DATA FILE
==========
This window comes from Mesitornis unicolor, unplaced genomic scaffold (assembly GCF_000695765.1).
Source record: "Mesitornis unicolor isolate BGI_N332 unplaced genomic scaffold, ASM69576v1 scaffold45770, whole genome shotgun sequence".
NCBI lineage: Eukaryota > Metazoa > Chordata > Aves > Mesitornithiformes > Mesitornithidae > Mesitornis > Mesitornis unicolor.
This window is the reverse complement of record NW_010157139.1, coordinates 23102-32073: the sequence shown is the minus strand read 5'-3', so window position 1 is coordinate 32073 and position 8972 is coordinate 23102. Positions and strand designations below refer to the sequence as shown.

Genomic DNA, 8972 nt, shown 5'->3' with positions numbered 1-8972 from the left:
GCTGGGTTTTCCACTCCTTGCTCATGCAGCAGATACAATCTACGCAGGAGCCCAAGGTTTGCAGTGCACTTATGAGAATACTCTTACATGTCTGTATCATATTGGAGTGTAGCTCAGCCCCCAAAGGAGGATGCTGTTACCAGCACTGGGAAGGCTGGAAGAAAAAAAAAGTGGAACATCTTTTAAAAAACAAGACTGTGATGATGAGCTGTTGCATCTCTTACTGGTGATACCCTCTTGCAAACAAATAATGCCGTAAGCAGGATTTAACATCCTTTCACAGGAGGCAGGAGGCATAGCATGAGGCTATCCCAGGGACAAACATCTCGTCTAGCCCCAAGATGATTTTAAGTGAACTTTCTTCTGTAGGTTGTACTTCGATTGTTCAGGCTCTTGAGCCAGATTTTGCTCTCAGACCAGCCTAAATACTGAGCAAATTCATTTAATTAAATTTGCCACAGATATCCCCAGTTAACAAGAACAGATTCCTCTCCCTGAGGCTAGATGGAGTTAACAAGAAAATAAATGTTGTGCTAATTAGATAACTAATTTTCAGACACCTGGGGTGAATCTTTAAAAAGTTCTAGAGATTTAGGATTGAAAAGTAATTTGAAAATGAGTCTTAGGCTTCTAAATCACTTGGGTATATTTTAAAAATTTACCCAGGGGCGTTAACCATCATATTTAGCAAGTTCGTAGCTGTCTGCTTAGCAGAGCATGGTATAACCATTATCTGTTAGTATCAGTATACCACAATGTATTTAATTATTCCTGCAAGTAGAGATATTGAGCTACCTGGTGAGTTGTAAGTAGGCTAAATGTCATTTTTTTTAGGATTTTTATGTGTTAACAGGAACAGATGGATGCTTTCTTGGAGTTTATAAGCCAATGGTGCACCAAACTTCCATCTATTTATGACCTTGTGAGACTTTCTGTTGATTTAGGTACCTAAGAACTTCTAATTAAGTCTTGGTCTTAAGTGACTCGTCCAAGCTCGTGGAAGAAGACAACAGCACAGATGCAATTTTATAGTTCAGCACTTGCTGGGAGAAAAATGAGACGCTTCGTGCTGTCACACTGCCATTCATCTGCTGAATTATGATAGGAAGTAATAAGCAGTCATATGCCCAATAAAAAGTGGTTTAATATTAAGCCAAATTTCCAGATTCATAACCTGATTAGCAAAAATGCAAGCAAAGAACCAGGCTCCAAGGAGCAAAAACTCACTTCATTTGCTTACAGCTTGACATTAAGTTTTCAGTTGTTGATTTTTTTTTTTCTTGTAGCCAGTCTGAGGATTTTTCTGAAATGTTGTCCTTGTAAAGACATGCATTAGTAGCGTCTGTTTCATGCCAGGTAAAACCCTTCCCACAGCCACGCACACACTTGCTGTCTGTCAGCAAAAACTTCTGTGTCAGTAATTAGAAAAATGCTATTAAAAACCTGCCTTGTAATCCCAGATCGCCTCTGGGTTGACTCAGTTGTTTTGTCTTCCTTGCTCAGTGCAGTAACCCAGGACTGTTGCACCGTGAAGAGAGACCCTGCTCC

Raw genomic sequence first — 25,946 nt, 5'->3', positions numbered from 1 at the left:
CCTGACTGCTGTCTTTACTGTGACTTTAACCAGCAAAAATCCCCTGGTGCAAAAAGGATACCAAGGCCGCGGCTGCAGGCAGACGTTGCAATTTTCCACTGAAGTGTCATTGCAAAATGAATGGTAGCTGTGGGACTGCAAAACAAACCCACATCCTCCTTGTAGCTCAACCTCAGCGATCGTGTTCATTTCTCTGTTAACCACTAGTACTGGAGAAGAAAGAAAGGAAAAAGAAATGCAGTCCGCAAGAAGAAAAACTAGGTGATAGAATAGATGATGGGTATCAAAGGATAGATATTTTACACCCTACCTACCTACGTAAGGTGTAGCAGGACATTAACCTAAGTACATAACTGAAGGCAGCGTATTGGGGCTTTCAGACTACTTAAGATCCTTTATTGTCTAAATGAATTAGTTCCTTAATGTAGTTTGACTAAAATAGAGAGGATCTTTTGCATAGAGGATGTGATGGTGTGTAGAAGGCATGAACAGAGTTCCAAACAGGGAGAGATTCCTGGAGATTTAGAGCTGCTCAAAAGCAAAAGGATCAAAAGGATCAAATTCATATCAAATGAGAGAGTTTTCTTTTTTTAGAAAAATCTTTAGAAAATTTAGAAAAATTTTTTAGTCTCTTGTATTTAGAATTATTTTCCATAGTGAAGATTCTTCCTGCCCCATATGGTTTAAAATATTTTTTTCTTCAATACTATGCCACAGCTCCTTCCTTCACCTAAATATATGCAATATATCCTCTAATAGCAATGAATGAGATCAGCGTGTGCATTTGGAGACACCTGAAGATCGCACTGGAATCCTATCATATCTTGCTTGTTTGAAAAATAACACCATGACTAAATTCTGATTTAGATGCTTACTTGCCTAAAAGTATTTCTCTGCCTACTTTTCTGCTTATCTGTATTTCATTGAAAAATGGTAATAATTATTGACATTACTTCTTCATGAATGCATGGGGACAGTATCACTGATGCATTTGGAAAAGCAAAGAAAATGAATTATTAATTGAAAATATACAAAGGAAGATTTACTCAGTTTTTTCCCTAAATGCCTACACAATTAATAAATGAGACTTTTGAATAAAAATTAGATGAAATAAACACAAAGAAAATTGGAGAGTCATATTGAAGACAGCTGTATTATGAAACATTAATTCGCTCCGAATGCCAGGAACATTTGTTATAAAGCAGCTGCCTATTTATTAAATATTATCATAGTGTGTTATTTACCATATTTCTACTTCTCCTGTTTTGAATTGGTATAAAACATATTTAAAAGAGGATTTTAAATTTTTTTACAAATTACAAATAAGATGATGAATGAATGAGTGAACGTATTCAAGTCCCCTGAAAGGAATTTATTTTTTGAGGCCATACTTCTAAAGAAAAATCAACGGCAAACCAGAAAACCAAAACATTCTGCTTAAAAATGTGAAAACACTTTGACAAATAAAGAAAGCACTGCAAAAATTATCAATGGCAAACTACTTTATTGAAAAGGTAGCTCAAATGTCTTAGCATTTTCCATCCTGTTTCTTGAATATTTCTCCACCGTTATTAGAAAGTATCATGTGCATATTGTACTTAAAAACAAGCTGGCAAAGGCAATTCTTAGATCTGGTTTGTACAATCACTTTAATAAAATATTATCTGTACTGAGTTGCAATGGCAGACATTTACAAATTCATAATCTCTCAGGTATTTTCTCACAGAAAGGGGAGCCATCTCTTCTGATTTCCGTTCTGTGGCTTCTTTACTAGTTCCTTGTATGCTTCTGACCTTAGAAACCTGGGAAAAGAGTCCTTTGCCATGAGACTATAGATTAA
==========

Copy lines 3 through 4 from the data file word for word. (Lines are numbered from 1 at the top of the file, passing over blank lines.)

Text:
NCBI lineage: Eukaryota > Metazoa > Chordata > Aves > Mesitornithiformes > Mesitornithidae > Mesitornis > Mesitornis unicolor.
This window is the reverse complement of record NW_010157139.1, coordinates 23102-32073: the sequence shown is the minus strand read 5'-3', so window position 1 is coordinate 32073 and position 8972 is coordinate 23102. Positions and strand designations below refer to the sequence as shown.